Beef Magazine is part of the Informa Markets Division of Informa PLC

This site is operated by a business or businesses owned by Informa PLC and all copyright resides with them. Informa PLC's registered office is 5 Howick Place, London SW1P 1WG. Registered in England and Wales. Number 8860726.

Agriculture and the Environment

white-tail.JPGI took an impromptu "Spring Break trip" to the Black Hills in Western South Dakota at the end of last week, and I spent a few days enjoying the scenic beauty of the Badlands, Custer State Park, Spearfish Canyon, Black Hills National Forest and notable landmarks, Mount Rushmore, Crazy Horse, Bear Butte and Roughlock Falls. (If you're looking for a summer vacation spot, South Dakota is the place to be!) Despite the snow-packed hills, I didn't let the weather interfere with my mini-vacation, and I filled my days with hiking through the many trails. While on my nature walks, I discovered a host of wild animals including: mule deer, white-tail deer, bighorn sheep, bison and pronghorn antelope. I noticed that the deer and antelope that were grazing in the agriculture fields appeared much healthier than the ones in the national parks. It occurred to me that this was an obvious example of how ranchers are stewards of the land.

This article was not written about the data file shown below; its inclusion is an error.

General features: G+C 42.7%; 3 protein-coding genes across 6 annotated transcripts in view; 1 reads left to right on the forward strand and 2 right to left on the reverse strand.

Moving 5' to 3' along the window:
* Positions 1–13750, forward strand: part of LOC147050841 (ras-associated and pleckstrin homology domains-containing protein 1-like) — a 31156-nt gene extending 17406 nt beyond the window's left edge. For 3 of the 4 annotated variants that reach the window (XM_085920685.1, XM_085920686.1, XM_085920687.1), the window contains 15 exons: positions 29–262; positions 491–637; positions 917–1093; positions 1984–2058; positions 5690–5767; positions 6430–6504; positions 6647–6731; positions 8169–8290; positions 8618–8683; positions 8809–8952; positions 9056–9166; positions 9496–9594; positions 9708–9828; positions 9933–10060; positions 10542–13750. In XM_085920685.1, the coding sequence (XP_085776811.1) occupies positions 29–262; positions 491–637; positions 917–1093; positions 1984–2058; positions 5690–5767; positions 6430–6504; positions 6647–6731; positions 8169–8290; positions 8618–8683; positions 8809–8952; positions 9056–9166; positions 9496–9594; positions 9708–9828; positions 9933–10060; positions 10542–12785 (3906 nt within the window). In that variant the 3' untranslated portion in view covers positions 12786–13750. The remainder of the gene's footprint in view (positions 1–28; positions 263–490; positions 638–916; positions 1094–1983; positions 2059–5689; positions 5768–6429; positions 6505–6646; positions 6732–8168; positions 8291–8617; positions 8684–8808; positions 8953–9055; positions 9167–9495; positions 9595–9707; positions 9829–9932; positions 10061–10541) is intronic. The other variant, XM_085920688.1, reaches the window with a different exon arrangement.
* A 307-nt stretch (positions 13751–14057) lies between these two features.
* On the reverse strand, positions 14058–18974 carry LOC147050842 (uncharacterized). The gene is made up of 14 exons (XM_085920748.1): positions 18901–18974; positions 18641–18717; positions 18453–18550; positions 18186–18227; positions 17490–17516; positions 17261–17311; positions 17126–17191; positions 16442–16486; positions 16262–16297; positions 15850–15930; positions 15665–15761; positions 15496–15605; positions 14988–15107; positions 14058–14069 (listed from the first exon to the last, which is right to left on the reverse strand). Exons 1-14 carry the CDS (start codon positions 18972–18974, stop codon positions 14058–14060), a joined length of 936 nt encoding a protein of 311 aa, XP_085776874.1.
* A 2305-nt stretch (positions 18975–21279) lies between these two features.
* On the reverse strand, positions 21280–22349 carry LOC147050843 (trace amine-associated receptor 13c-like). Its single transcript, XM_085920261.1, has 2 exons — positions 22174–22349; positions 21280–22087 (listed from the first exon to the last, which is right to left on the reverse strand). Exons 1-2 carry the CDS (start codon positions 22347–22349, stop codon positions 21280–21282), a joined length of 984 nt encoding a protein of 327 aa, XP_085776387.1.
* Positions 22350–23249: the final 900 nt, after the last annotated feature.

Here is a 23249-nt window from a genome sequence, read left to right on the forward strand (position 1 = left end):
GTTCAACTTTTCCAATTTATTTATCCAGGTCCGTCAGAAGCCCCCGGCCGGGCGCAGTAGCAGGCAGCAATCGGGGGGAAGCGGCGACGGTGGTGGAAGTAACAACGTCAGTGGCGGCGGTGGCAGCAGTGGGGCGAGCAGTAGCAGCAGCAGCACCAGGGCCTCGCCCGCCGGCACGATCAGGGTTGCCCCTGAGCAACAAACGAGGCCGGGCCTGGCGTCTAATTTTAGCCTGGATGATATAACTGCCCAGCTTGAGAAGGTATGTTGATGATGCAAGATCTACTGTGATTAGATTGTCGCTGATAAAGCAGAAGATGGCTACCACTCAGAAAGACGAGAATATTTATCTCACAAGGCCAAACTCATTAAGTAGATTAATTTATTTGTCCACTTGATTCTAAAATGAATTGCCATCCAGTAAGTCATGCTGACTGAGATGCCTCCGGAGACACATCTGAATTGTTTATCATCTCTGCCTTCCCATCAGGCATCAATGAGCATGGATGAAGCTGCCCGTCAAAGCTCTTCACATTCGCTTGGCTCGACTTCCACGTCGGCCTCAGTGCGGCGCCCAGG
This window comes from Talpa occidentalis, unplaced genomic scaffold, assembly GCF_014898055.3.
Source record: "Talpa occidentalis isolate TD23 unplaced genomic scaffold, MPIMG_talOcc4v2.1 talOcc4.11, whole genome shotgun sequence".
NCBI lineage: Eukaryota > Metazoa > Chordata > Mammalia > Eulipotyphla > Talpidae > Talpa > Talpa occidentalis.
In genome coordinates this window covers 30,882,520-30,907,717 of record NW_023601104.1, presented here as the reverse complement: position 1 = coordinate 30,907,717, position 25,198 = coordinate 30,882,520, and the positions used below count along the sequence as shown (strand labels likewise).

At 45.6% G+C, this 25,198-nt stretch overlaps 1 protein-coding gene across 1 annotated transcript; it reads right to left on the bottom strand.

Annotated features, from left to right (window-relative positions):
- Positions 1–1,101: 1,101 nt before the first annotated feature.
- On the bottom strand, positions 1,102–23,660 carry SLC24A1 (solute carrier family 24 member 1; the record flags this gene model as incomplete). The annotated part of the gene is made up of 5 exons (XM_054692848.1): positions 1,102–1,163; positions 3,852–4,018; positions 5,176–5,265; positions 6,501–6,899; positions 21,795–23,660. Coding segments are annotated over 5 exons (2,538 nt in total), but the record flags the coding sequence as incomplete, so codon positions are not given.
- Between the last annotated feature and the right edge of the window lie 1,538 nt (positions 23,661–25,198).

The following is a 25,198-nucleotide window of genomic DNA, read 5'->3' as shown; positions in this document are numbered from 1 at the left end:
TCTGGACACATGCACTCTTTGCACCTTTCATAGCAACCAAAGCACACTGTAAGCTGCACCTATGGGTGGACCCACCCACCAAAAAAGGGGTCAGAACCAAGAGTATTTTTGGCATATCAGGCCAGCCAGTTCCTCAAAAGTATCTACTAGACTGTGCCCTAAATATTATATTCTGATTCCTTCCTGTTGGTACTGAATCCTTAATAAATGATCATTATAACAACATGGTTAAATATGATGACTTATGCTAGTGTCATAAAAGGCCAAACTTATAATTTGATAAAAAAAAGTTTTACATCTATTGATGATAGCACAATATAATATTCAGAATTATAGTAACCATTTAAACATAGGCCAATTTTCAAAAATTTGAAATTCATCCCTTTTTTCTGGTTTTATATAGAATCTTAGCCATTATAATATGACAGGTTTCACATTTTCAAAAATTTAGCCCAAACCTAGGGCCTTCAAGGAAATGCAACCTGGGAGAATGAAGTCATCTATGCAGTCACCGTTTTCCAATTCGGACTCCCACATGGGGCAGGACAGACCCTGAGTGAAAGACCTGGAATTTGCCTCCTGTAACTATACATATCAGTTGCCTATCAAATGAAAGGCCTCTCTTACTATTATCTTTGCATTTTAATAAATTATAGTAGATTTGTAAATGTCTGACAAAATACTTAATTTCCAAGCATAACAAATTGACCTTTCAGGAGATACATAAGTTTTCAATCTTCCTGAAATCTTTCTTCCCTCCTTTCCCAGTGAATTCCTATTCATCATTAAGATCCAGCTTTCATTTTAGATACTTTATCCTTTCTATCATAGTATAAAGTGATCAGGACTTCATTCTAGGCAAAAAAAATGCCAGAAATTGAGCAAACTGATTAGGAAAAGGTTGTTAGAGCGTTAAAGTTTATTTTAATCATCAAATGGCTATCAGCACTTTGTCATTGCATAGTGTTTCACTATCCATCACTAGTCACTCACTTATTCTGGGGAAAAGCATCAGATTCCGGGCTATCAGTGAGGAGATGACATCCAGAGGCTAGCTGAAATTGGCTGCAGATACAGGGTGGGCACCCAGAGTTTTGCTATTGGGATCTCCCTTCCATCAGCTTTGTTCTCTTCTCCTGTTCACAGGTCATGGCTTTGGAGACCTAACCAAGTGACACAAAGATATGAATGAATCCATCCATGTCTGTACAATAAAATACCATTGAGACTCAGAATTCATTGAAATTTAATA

mule-deer.jpgWe all know that agriculture plays a vital role in the environment. According to Beef From Pasture to Plate, cattle production has a positive impact on wildlife. A combination of livestock and wildlife management on grazing lands has resulted in better species survival than when these activities are practiced separately. In the Eastern and Central United States, wildlife is almost entirely dependent on ranch, farm and other private lands; so, ranchers play an important role in the survival of native species.

pronghorn-antelope.jpgToday, I want to know how we can focus our efforts to be certain that consumers and the media understand agriculture's dedication to environmental stewardship. How do we show people that food production enhances the environment, providing ample food for both people and wildlife? What can we do to prove that ranchers truly care about sustainability of our world's natural resources? I'm looking for your thoughts and ideas; I always appreciate your insights.